Sheboygan

View of “In Poetry and Silence: The Work and Studio of Lenore Tawney,” 2019–20. Hanging, top right: In Utero, 1985.

View of “In Poetry and Silence: The Work and Studio of Lenore Tawney,” 2019–20. Hanging, top right: In Utero, 1985.

Lenore Tawney

John Michael Kohler Arts Center

View of “In Poetry and Silence: The Work and Studio of Lenore Tawney,” 2019–20. Hanging, top right: In Utero, 1985.

IN 1957, at the age of fifty, Lenore Tawney (1907–2007) left Chicago and moved to 27 Coenties Slip in New York to begin creating the second half of her pioneering oeuvre. Prior to her move, she had studied with Alexander Archipenko, László Moholy-Nagy, Emerson Woelffer, and Marli Ehrman at the Institute of Design in Chicago, and with Finnish textile artist Martta Taipale in North Carolina. These experiences shaped her early career as a weaver skilled enough to develop a diaphanous, nonhorizontal, drawing-like technique dubbed “open-warp.” In the catalogue for her current show at the John Michael Kohler Arts Center, critic and craft-and-design historian Glenn Adamson sums up the significance of Tawney’s truly novel, even radical, contribution: “The reader might well wonder why—after millennia of textile production—she was the first to adopt such an apparently simple technical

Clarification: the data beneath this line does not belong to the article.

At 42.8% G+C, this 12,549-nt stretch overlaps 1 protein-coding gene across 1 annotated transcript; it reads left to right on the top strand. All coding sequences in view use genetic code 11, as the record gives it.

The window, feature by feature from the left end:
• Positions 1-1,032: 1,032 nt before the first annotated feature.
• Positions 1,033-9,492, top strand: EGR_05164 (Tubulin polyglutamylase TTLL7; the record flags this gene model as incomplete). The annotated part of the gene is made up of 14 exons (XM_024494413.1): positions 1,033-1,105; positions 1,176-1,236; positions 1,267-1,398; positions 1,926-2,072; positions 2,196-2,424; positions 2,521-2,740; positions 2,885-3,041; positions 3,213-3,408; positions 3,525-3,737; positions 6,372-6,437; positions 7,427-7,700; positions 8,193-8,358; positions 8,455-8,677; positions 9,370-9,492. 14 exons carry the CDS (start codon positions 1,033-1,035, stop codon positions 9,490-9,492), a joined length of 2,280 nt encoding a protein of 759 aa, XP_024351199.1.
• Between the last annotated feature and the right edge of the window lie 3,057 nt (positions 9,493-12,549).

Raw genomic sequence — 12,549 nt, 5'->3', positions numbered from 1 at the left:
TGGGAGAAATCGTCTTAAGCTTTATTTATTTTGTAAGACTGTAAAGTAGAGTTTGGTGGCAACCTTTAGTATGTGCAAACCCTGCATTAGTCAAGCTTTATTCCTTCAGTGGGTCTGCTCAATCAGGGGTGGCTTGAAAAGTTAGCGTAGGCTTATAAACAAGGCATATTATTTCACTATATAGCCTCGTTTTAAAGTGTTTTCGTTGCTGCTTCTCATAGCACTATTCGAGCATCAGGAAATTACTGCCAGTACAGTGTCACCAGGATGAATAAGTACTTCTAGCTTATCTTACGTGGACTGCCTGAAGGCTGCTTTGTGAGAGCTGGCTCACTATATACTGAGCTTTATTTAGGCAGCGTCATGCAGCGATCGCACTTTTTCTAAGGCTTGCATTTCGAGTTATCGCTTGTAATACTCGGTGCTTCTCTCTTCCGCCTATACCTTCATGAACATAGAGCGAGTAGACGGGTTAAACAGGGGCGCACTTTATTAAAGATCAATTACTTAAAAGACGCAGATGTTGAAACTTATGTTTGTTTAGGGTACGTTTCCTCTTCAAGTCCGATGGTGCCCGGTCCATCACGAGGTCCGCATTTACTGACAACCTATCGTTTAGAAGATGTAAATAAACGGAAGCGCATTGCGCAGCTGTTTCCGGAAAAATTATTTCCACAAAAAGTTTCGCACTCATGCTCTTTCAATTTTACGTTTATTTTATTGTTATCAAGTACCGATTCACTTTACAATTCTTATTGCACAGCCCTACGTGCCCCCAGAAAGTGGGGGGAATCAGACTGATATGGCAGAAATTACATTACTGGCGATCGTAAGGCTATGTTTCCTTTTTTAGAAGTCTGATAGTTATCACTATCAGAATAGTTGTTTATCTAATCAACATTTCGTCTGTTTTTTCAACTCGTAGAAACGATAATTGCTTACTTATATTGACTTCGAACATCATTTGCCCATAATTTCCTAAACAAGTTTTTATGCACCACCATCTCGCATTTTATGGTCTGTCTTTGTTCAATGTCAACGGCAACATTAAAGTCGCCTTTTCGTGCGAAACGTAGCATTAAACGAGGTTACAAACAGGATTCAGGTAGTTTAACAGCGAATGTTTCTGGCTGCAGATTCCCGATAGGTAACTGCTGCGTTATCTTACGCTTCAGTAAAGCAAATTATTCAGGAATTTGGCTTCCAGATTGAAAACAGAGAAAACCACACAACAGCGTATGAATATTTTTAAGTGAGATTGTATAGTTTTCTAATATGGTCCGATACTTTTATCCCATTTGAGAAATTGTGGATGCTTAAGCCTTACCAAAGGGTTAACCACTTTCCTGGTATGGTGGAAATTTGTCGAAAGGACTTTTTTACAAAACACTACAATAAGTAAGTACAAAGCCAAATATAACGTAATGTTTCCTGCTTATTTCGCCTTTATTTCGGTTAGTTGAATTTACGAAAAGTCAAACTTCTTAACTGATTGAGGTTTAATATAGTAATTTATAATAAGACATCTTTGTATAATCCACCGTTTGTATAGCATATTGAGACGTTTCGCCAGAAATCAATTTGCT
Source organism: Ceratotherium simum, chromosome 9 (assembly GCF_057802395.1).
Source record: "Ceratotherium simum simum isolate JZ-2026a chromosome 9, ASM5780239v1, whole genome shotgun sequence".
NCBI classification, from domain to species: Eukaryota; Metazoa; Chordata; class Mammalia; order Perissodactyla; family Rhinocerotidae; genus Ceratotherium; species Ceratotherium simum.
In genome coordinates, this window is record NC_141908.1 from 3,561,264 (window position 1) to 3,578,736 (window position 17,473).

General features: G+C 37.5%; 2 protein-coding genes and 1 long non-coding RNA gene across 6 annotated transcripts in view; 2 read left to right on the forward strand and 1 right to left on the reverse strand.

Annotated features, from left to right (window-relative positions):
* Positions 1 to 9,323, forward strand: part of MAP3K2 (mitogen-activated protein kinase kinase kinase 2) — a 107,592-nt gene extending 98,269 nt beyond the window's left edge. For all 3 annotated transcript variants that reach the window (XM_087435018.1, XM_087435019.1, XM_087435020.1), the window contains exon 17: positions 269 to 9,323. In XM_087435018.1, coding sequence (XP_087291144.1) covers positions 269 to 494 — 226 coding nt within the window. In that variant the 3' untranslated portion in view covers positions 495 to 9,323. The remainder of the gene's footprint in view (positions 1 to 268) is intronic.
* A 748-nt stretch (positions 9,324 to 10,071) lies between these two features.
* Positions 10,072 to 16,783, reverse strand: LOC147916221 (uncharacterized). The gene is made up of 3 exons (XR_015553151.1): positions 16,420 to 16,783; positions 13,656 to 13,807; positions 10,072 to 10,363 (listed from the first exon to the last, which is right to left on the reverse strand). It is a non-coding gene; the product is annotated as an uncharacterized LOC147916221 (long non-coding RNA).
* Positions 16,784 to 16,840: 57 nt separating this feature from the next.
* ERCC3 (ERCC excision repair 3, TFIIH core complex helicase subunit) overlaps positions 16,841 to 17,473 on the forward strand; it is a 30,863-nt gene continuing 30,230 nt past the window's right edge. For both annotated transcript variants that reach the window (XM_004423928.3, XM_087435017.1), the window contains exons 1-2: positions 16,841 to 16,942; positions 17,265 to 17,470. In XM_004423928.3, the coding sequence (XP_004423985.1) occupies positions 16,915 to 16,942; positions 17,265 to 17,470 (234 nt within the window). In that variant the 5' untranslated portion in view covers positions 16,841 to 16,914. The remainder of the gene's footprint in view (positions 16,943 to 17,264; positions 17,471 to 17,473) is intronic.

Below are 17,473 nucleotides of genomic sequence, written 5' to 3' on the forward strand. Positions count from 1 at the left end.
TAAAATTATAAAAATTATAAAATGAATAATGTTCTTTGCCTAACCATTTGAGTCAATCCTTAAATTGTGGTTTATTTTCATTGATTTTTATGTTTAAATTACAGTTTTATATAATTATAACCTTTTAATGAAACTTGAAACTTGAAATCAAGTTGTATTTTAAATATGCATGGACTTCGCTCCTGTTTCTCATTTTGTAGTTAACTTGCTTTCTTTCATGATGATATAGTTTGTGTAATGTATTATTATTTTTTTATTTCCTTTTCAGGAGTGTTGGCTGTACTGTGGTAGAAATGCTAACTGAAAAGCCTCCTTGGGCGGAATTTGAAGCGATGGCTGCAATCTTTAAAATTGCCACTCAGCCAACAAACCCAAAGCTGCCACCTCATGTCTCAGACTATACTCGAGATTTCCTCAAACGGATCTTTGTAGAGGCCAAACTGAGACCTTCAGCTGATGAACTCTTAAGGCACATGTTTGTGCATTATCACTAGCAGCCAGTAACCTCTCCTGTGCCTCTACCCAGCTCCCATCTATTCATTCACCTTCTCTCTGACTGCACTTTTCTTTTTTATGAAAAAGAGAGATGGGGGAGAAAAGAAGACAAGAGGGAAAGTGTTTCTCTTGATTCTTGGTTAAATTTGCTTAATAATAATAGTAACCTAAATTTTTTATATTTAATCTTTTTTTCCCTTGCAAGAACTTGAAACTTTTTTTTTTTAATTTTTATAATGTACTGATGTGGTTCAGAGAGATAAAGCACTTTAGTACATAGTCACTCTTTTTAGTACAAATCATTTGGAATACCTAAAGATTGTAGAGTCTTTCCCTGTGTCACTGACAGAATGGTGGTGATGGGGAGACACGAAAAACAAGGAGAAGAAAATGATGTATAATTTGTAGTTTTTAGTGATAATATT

Sign-in to keep reading

Artforum print subscribers have full access to this article. Please sign in below.

Not registered for artforum.com? Register here.

SUBSCRIBE NOW and save up to 65% off the newsstand price for full online access to this issue and our archive.

Order the PRINT EDITION of the January 2020 issue for $17 or the ONLINE EDITION for $5.99.

* This rate applies to U.S. domestic subscriptions.